HRW: Lawsuits muzzling free speech in the environmental community

Facing multi-million dollar lawsuits, environmental advocacy groups like Greenpeace are forced into silence while they defend themselves in court, Human Rights Watch said.

By Daniel J. Graeber
Legal action against environmental advocacy groups is inhibiting their freedom of speech, Human Right Watch said. File Photo by Kevin Dietsch/UPI
Legal action against environmental advocacy groups is inhibiting their freedom of speech, Human Right Watch said. File Photo by Kevin Dietsch/UPI | License Photo

May 31 (UPI) -- Human Rights Watch said Thursday it was worried that lawsuits meant to muzzle environmental advocacy groups were inhibiting free speech.

A lawsuit filed by Canadian logging company Resolute Forest Products against Greenpeace, and a handful of staff members uses the Racketeer Influenced and Corrupt Organizations Act from 1970 in the U.S. courts. According to Human Rights Watch, the logging company accuses Greenpeace of generating revenue from misleading campaigns.


Matthew Parsons, a coordinator in the environmental division of Human Rights Watch, said the $230 million lawsuit by the logging company is an example of "strategic lawsuits against public participation," known also as SLAPPs.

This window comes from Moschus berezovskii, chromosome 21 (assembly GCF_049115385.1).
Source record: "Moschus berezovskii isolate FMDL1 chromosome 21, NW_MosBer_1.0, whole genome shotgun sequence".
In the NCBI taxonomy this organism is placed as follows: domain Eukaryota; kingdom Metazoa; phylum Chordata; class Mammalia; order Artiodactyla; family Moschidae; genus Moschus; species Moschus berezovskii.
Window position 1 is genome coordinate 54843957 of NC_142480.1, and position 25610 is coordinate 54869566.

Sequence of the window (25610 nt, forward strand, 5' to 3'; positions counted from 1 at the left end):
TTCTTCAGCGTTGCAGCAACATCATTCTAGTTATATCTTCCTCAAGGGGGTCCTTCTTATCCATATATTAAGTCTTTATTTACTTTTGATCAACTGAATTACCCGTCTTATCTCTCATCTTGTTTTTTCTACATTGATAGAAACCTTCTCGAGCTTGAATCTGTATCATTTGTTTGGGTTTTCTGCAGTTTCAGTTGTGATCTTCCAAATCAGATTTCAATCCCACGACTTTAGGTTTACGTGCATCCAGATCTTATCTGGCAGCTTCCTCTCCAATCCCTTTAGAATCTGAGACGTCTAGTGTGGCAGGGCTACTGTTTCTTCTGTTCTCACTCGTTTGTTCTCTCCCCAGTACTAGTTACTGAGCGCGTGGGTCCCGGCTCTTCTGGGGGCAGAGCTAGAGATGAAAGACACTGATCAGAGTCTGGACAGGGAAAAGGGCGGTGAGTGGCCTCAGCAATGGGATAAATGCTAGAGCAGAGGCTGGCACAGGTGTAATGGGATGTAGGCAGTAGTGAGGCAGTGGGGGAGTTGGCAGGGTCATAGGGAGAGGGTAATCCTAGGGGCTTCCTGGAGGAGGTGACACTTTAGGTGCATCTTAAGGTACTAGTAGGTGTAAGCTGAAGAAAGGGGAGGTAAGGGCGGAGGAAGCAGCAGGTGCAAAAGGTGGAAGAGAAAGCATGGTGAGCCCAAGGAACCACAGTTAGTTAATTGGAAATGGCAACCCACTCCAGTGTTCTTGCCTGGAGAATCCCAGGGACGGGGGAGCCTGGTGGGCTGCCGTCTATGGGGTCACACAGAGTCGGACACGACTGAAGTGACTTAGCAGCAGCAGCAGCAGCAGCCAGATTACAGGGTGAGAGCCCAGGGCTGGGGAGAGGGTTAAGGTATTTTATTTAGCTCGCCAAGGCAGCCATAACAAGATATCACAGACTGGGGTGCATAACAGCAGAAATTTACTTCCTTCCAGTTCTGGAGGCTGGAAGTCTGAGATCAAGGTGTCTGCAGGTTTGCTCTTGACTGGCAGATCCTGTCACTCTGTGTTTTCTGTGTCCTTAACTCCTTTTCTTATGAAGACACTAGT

"SLAPPs are meant to drain activists' resources and intimidate them into silence," he wrote. "When saddled with a multimillion-dollar lawsuit, organizations are forced to divert their attention away from their environmental work and to use scarce resources to defend themselves in court."

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The U.S. division of Greenpeace was sued over its stance on the Dakota Access Pipeline. President Donald Trump in early 2017 gave final approval to finish the last stretch of the oil pipeline in North Dakota beneath Lake Oahe, a federally-owned body of water.


The Standing Rock Sioux Tribe filed a legal brief last year seeking a reversal of permits issued by the U.S. Army Corps of Engineers for pipeline construction. North Dakota Gov. Doug Burgum, a Republican, said many of the project delays were politically driven.

Companies challenging the advocates argue their actions are causing significant financial harm.

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In 2014, Spanish authorities seized a Greenpeace ship after activists staged a protest against Spanish oil company Repsol for its drilling operations near the Canary Islands. The Spanish government seized the vessel and started an investigation into the ship's crew for violation of maritime traffic rules.

In 2013, the Russian Foreign Ministry said action taken by Greenpeace "had the appearance of extremist activity." The advocacy group said it was working peacefully to raise concerns about the potential for an oil spill in the harsh arctic environment.

Human Rights Watch said it was concerned that some action, like SLAPPs, are aimed at muzzling environmental advocates.

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"In the face of serious threats to our environment, such as biodiversity loss, climate change, and chemical pollution, it is critical for environmental activists and groups to be able to organize and freely express themselves without the threat of baseless lawsuits," Parsons wrote.


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